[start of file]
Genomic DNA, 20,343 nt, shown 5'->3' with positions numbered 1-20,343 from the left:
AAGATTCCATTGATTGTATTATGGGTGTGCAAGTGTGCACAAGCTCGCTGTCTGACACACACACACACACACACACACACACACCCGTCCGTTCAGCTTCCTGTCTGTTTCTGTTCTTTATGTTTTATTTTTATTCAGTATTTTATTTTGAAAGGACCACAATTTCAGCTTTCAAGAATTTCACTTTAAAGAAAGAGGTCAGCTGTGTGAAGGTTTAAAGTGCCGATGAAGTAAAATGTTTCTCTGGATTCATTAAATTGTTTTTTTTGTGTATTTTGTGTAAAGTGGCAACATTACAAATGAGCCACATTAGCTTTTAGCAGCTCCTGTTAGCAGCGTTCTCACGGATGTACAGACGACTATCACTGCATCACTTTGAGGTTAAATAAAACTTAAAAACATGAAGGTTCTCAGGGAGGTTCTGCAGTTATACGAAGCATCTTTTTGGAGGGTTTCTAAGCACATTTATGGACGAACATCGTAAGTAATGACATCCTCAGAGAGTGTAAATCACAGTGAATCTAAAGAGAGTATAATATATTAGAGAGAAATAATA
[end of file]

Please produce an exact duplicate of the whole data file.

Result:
Genomic DNA, 20,343 nt, shown 5'->3' with positions numbered 1-20,343 from the left:
AAGATTCCATTGATTGTATTATGGGTGTGCAAGTGTGCACAAGCTCGCTGTCTGACACACACACACACACACACACACACACACCCGTCCGTTCAGCTTCCTGTCTGTTTCTGTTCTTTATGTTTTATTTTTATTCAGTATTTTATTTTGAAAGGACCACAATTTCAGCTTTCAAGAATTTCACTTTAAAGAAAGAGGTCAGCTGTGTGAAGGTTTAAAGTGCCGATGAAGTAAAATGTTTCTCTGGATTCATTAAATTGTTTTTTTTGTGTATTTTGTGTAAAGTGGCAACATTACAAATGAGCCACATTAGCTTTTAGCAGCTCCTGTTAGCAGCGTTCTCACGGATGTACAGACGACTATCACTGCATCACTTTGAGGTTAAATAAAACTTAAAAACATGAAGGTTCTCAGGGAGGTTCTGCAGTTATACGAAGCATCTTTTTGGAGGGTTTCTAAGCACATTTATGGACGAACATCGTAAGTAATGACATCCTCAGAGAGTGTAAATCACAGTGAATCTAAAGAGAGTATAATATATTAGAGAGAAATAATA